by Mike Masnick
Tue, Jan 13th 2009 4:54pm
A year ago, we had a lively discussion around here concerning the legal question of whether or not police could search your mobile phone if you are stopped for a traffic violation. It seems that the question is far from settled. Declan McCullagh details two separate lawsuits in which judges came to opposite conclusions about the rights of police to search mobile phones or other devices on persons being arrested. It's clearly allowed to search through physical belongings -- but when it comes down to digital belongings, it's not at all clear. It comes down to the same issue being debated concerning laptop searches at the border. Traditional law concerning such searches assumes that what you have on you is stuff you purposely chose to bring on that trip. However, in a digital age, where your devices "keep everything" the opposite is true. You automatically bring everything and only exclude that which you purposely choose to leave out. Thus, the old laws don't really make much sense and could lead to some dangerous and highly questionable scenarios. Hopefully, the courts will recognize this before too long.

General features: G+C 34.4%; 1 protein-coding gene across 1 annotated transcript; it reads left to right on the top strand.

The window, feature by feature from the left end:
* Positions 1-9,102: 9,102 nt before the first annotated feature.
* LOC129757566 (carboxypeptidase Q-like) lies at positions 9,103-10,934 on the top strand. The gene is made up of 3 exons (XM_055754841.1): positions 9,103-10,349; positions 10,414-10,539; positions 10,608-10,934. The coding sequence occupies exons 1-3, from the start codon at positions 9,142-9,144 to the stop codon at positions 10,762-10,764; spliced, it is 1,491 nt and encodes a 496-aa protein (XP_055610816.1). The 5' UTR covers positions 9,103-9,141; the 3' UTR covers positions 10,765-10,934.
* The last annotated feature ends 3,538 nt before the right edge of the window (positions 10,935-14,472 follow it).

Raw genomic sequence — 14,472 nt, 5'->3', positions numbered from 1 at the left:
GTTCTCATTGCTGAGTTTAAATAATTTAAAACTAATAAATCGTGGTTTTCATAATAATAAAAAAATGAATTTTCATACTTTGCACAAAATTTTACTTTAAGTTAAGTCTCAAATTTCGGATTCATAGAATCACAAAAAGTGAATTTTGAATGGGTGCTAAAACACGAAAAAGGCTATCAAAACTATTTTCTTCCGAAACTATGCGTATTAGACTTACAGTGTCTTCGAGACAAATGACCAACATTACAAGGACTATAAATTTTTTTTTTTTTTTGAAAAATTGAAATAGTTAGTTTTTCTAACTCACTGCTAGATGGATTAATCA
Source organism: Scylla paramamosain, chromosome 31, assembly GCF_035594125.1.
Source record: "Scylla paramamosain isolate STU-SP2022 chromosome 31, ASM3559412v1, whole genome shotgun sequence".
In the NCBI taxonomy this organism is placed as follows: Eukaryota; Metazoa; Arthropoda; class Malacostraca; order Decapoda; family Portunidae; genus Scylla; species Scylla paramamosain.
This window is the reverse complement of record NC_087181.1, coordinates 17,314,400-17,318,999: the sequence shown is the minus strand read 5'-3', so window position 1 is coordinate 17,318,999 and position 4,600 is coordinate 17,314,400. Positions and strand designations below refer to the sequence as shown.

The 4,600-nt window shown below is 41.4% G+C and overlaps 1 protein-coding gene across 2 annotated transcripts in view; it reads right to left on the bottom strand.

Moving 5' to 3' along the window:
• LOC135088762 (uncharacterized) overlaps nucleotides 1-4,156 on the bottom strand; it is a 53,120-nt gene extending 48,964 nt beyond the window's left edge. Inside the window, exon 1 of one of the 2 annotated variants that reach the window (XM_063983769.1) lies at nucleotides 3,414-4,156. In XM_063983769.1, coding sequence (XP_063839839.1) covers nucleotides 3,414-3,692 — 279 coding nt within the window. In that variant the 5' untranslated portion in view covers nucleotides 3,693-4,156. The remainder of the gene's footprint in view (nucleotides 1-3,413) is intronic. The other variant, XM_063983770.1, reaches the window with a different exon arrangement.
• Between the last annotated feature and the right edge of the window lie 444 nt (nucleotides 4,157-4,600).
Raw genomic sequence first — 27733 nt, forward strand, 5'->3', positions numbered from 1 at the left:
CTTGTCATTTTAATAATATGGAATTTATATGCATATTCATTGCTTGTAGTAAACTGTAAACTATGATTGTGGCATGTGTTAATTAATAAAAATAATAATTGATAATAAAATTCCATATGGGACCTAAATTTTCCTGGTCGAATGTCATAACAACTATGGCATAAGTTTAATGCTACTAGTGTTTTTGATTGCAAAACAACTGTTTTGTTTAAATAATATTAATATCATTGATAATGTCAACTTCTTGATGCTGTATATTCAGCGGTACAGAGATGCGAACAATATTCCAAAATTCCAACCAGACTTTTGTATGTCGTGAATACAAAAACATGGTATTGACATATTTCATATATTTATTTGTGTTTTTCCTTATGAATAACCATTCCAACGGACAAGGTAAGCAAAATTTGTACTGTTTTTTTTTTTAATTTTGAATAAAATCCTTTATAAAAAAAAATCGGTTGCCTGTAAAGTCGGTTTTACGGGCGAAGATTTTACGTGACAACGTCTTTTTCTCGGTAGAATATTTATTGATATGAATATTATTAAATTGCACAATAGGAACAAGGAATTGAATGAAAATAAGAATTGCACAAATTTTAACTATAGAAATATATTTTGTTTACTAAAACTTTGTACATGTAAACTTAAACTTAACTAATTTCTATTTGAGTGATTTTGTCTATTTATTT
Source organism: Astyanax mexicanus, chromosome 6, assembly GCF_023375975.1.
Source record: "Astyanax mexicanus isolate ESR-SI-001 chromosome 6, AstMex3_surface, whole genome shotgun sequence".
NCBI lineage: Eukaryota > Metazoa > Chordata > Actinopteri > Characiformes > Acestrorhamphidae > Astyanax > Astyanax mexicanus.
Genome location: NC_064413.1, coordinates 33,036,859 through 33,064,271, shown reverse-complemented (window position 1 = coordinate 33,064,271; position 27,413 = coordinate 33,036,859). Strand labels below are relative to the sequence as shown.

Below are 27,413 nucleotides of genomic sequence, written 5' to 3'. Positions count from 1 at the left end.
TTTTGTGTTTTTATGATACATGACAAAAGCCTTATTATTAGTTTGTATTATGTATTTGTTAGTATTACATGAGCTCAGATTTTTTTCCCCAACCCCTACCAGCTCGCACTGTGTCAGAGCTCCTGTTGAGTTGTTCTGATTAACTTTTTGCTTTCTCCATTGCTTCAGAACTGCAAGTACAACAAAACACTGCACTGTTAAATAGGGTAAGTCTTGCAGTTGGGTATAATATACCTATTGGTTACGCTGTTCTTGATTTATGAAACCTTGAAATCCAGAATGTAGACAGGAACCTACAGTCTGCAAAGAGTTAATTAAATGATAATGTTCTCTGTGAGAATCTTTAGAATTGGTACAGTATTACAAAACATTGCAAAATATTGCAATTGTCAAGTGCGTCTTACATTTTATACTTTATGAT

If you liked this post, you may also be interested in...
- Bill That Was Supposed To Limit Police Drone Activity Changed By Lobbyist To Enable Weaponized Drones
- Intel Officials' Claims That NSA Couldn't Access Majority Of Cellphone Records Apparently Bogus
- Maryland Court Says It Would Still Be Equating A Smartphone With A 'Crumpled Cigarette Pack' If Not For Riley Decision
- Peru's New Data Retention Law Gives Police Warrantless Access To Real-Time And Historical Mobile Phone Geolocation Data
- Summer Of The 4th Amendment: Appeals Court Says Mobile Phone Location Is Protected Under 4th Amendment